Skip to content

There will be panic in the streets!

February 3, 2014

At the moment, we’re having a bit of a panic about the fact that the police Cannot Be Trusted. In actuality, we’ve discovered that some crime statistics get fiddled a bit, but we don’t know to what degree; we also have inconclusive evidence that the police nay have shot one man who may not have been armed; and that they tell fibs about politicians they don’t like, the consequences of which are more significant than the action itself.

I’m not a fan of the phrase: “It’s political correctness gone mad!” but the use of the word “pleb” to me, particularly by one of the Tories (who are not known for their hippy Love The Working Classes attitude) is not to my mind a sackable offence. At worst I think it showed him to be arrogant, the way successful people often are. Surely we aren’t so sensitive about this thing we call “class” – in a day and age when an office lackey earns less than a skilled and successful builder – that we couldn’t have just laughed that off as a silly episode from a pompous git?

In any case, the corruption in our police force would hardly make your average Ugandan blush; a small amount of corruption is is inevitable in all countries, because we’re dealing with regular people doing their day-to-day work with varying degrees of efficiency an integrity, depending on how much sleep they each got the night before. If you scraped the very bottom of the barrel of police professionalism, what you’d mostly find is a group of not very mature, blokey blokes who stroll around telling people what to do. That’s been going on for a while, so the fact that many people on the force are a cut above that should be considered a sign of gradual positive change.

Thanks in some part to the papers, “Middle England” still has some very odd views and practices. Expecting bobbies to be above that smacks of a lack of understanding about how qualified you have to be in order to become one. They don’t put you through rigorous moral testing, or challenge you on your understanding of international affairs. What they do try is to heed the voices of the public to whom they are still answerable. This public includes the papers and its obsession with reaffirming the obsessions of the past without taking care to part fact from fiction.

Everywhere I go I hear people thirty years my senior talk about how In Their Day, parents were tougher, kids were better behaved, everyone knew their morals and believe in the good Lord Jesus Christ our saviour, and there was none of this wishy-washy liberal nanny-state save-the-hobos nonsense. Of course, that’s 60% rose tinted spectacles and 30% misunderstanding of the current situation (a decrease in religious values and a rise in “wishy-washy”-ness is almost certainly not as much to blame for rise in crime compared to the current economic crisis and it is incredibly difficult to attribute one individual cultural fact to another societal change).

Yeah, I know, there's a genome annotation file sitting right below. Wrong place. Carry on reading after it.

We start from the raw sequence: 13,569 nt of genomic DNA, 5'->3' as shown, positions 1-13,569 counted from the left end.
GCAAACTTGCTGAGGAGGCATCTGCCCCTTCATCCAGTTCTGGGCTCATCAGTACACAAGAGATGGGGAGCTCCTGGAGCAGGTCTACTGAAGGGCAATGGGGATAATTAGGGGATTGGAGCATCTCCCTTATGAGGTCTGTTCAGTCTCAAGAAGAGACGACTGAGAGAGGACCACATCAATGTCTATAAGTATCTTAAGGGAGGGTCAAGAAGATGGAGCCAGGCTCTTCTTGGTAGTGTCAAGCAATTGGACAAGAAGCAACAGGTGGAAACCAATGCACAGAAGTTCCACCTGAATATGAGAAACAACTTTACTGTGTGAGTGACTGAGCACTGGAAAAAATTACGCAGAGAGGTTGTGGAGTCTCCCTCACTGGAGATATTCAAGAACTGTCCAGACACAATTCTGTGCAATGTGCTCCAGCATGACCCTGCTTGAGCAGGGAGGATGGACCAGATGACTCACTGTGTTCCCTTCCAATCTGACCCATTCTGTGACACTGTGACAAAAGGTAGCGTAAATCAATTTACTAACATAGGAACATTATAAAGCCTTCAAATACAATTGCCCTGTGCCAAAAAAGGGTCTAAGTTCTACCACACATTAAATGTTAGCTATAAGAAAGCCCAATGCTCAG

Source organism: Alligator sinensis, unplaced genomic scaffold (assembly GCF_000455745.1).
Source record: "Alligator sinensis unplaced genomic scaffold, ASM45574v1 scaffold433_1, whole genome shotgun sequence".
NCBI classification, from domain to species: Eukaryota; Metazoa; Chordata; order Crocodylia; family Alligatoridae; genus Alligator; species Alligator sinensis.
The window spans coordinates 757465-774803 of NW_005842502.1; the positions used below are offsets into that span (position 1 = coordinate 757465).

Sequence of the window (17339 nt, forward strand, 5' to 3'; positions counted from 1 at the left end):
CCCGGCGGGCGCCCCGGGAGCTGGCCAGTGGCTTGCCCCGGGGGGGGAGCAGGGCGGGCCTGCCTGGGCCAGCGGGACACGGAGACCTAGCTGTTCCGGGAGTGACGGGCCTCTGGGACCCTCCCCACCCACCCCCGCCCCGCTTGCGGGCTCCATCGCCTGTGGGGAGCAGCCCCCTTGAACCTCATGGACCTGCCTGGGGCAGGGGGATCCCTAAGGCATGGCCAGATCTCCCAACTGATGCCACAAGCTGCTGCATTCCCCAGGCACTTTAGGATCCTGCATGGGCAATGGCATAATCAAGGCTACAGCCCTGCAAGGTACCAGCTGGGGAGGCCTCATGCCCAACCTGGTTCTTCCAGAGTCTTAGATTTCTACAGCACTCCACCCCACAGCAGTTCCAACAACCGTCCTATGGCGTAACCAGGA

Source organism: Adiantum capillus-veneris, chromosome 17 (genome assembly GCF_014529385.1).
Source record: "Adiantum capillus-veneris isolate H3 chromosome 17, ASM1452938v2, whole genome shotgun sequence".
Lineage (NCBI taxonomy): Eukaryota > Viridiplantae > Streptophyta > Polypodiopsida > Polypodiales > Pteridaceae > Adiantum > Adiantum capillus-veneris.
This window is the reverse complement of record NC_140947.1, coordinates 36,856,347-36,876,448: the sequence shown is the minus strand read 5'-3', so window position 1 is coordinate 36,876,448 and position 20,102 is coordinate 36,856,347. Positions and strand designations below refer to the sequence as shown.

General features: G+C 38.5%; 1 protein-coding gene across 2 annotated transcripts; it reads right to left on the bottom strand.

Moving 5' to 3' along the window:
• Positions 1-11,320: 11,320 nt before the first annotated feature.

The other 10% however, in onto something; there was less chat about other people’s welfare in general, not because people know better, but because people took care of their own affairs before getting involved in others, for better and for worse. There would have been less in the paper about child abuse and neglect for example, not because it didn’t happen, but because our capacity to notice it was lesser.

These days it’s closer to the other direction. Abuse still happens, but we see abuse that isn’t there. We get angry about the abuse, and equally angry about the reports of abuses that turn out not to have occurred. People want to see a decrease in child neglect and abuse but aren’t willing to accept the fact that an increase in regulation means an increase in intrusion and that mistakes will be made. Publications exacerbate this by putting a lot of emphasis on police failings in both directions

It makes it seem as though the police can’t do anything right, when the reality is that their increase in policing will have led to an increase in correct interventions (hence why you’re reading about them in the paper) and an increase in incorrect interventions, because that is inevitable result of increased and hasty action. More interventions means more correct and more incorrect, but it will only make news if it a) shows a bungle or b) is truly gruesome. Thus, neglect and abuse rates look like their at an all time high and police performance at an all time low.

The media is a double edged sword in all this. On the one hand, there is nothing wrong with increasing awareness, both of inefficiency in our public services and in the number of abuses and neglects that occur within families. Both, hopefully, will result in reforms in our country’s operation and eventual improvement. It isn’t that it has to get worse to get better; it has to appear to get worse in order for someone to take the initiative to take forward steps in making it better. And, well, if there’s one thing that newspapers do, it’s make things appear worse than they are. The downside is these moral panics that make people think it’s the end of civilisation, that “we’ll all be rowing down the street on a tide of liquidised pensioner”, to use a delightful phrase once used by Yahtzee.

Advertisements

From → Media Analysis

One Comment

Trackbacks & Pingbacks

  1. The glorious Metro is a joy to all | Adrain on Society

Comments are closed.

%d bloggers like this: